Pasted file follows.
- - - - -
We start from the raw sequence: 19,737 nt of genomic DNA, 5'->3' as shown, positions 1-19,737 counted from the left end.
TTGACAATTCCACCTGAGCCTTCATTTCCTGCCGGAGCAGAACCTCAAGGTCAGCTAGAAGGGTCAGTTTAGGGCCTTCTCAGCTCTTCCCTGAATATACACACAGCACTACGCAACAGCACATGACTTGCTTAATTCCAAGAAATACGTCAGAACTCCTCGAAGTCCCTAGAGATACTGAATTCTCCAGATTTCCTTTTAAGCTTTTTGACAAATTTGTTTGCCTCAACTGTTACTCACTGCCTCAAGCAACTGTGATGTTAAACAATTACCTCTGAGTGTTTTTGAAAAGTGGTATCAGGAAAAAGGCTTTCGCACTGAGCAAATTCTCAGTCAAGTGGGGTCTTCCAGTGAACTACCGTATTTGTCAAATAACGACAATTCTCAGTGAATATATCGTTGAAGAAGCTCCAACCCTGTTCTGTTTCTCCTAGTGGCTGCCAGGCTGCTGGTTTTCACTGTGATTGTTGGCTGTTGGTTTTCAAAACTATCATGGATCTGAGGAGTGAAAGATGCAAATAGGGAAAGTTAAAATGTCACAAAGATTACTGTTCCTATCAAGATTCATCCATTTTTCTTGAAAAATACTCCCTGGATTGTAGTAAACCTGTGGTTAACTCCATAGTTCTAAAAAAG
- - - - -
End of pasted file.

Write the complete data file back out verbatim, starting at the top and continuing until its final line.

We start from the raw sequence: 19,737 nt of genomic DNA, 5'->3' as shown, positions 1-19,737 counted from the left end.
TTGACAATTCCACCTGAGCCTTCATTTCCTGCCGGAGCAGAACCTCAAGGTCAGCTAGAAGGGTCAGTTTAGGGCCTTCTCAGCTCTTCCCTGAATATACACACAGCACTACGCAACAGCACATGACTTGCTTAATTCCAAGAAATACGTCAGAACTCCTCGAAGTCCCTAGAGATACTGAATTCTCCAGATTTCCTTTTAAGCTTTTTGACAAATTTGTTTGCCTCAACTGTTACTCACTGCCTCAAGCAACTGTGATGTTAAACAATTACCTCTGAGTGTTTTTGAAAAGTGGTATCAGGAAAAAGGCTTTCGCACTGAGCAAATTCTCAGTCAAGTGGGGTCTTCCAGTGAACTACCGTATTTGTCAAATAACGACAATTCTCAGTGAATATATCGTTGAAGAAGCTCCAACCCTGTTCTGTTTCTCCTAGTGGCTGCCAGGCTGCTGGTTTTCACTGTGATTGTTGGCTGTTGGTTTTCAAAACTATCATGGATCTGAGGAGTGAAAGATGCAAATAGGGAAAGTTAAAATGTCACAAAGATTACTGTTCCTATCAAGATTCATCCATTTTTCTTGAAAAATACTCCCTGGATTGTAGTAAACCTGTGGTTAACTCCATAGTTCTAAAAAAG